The last 45 minutes to Dom Planika or Triglavski Dom is a steep, loose gravel trail. Don’t be surprised if thunderstorms start to form by the time you get here. We got caught in a thunderstorm – with a sudden, very cold heavy downpour of rain, but we continued on having nowhere to shelter and we weren’t that far from the hut. Luckily we reached the hut by the time another storm front started rolling through filled with lightning.
Take a rest and have some food at whichever hut you chose to sleep at for the night. Then offload some gear before making the final push to the summit if conditions allow. Make sure you have enough time to make the ascent – and the weather is good as the route is exposed. Plan for at least three hours return for the summit ascent from Dom Planika or Triglavski Dom.
From here the hike is predominantly a via ferrata and you’ll need your harness, via ferrata set and helmet here. Also bring some water, snacks and warm clothing. Remember the weather can change quickly in the mountains. As we arrived at Dom Planika in the middle of a thunderstorm and had to wait for it to pass before we could make the final ascent. Luckily the clouds cleared by about 4pm and we had enough time to get up and back, although the final walk back once we were off the via ferrata was done in the dark by the light of a headlamp.
Going up the via ferrata to Triglav’s summit.
You must be confident with heights to do the via ferrata, fit and experienced with rock scrambling. The summit ascent is very strenuous and technical. Some people I met in the hut opted not to go all the way to the summit as they were not experienced enough for such a climb. The via ferrata takes about 90 minutes one way to reach the summit. It’s a strenuous, challenging climb rock scrambling or negotiating up slippery scree slopes the whole way.
But when you reach the summit you will be amazed. From the top, you get a mind blowing 360 degree view of Triglav National Park. Worth every step!
The view from the summit of Triglav.
After staying the night at the base of the Triglav summit, you’ll hopefully wake up to a stunning sunrise. Make sure you wake up in time to check out the sunrise as it rises above the clouds and lights up the peaks surrounding your mountain hut.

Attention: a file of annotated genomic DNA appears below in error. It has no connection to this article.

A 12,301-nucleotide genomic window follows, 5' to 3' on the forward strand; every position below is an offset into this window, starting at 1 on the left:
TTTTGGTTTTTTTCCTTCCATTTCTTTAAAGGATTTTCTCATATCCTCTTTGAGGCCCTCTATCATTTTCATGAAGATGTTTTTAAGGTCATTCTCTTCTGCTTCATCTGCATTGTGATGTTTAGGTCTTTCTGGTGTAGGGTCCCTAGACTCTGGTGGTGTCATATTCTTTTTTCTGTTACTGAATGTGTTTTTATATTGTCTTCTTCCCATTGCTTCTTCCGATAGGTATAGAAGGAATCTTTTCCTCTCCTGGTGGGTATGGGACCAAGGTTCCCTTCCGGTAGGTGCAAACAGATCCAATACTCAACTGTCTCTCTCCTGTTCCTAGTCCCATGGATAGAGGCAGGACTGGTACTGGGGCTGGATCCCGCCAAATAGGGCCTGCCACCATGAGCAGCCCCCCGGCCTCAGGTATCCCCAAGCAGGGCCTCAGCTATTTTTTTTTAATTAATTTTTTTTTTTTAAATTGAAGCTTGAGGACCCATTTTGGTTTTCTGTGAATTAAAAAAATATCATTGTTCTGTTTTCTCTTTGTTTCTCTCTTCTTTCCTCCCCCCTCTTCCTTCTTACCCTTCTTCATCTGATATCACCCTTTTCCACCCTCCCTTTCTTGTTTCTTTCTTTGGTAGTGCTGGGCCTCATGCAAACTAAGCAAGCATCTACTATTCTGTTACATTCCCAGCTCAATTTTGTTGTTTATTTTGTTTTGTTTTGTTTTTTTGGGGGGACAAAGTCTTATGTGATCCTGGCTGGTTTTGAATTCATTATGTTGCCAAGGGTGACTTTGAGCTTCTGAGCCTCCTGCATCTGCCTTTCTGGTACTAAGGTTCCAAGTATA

Seven Lakes Valley
As the name suggests, the route up the Seven Lakes Valley passes by a whole series of lakes, offering a very picturesque route and even a few swimming spots if the day is warm.
This is an alternative route up to the summit of Triglav, or can be your return route. From Dom Planika to the Savica waterfall hut, this track takes at least 12 hours for fit, fast walkers with minimal short breaks – and that was downhill! My group did this stretch in one very long day on our return to Lake Bohinj, but in hindsight it would have been better to break this stretch into two days so we weren’t so rushed and could enjoy the scenery along the way more.
There’s a few alternative routes within the Seven Lakes Valley. My group opted to take the route which skirts near Zadnjiski Vrsac but this is only recommended for very experienced hikers with a head for heights. Some of the trail is barely two feet wide and runs along the edge of the cliff. One wrong move or slip and you’re dead. But if you’re ok with the risk and the technical nature of this section (there’s lots of rock scrambling), you will be greeted with fantastic views of Triglav National Park.
Alternatively, you can take the route via Kanjavec towards Triglav. It’s a shorter, less technical route.
If heading down the first route, once off the sketchy cliff face, you will look down onto Jezero pod Vrsacem (jezero means lake in the local language), a beautiful azure lake next to Zasavska Koca mountain hut. Heading further down into the valley, you pass lake after lake on your way down to Koca pri Triglavskih Jezerin mountain hut.
From here, you’ll skirt around Dvojno Jezero. At the time of writing, the trail down to Savica waterfall past Crno Jezero was closed and you had to skirt a very long way around to get to Savica waterfall carpark. Ask at the tourist office or your hostel for local conditions at the time of your visit.
Views through the Seven Lakes Valley.
From Koca pri Triglavski Jezerin hut it took my group four hours down to the Savica waterfall carpark with very few stops and walking at a very fast pace.
Mountain hut facilities
There’s many mountain huts spread across Triglav National Park and you could spend weeks hiking hut to hut.
Facilities vary at each hut. The huts near the summit of Triglav are very basic. Cramped dorm rooms are available (although beds are comfortable) and you will be supplied with a blanket and a pillow on a bunk bed. You can get lunch, dinner and breakfast at the mountain huts.
Bathroom facilities are located outside and are squat toilets. There’s no running water. Don’t forget to bring your own toilet paper!
Lower down, the mountain huts offer a little more luxury with indoor flush toilets and running water.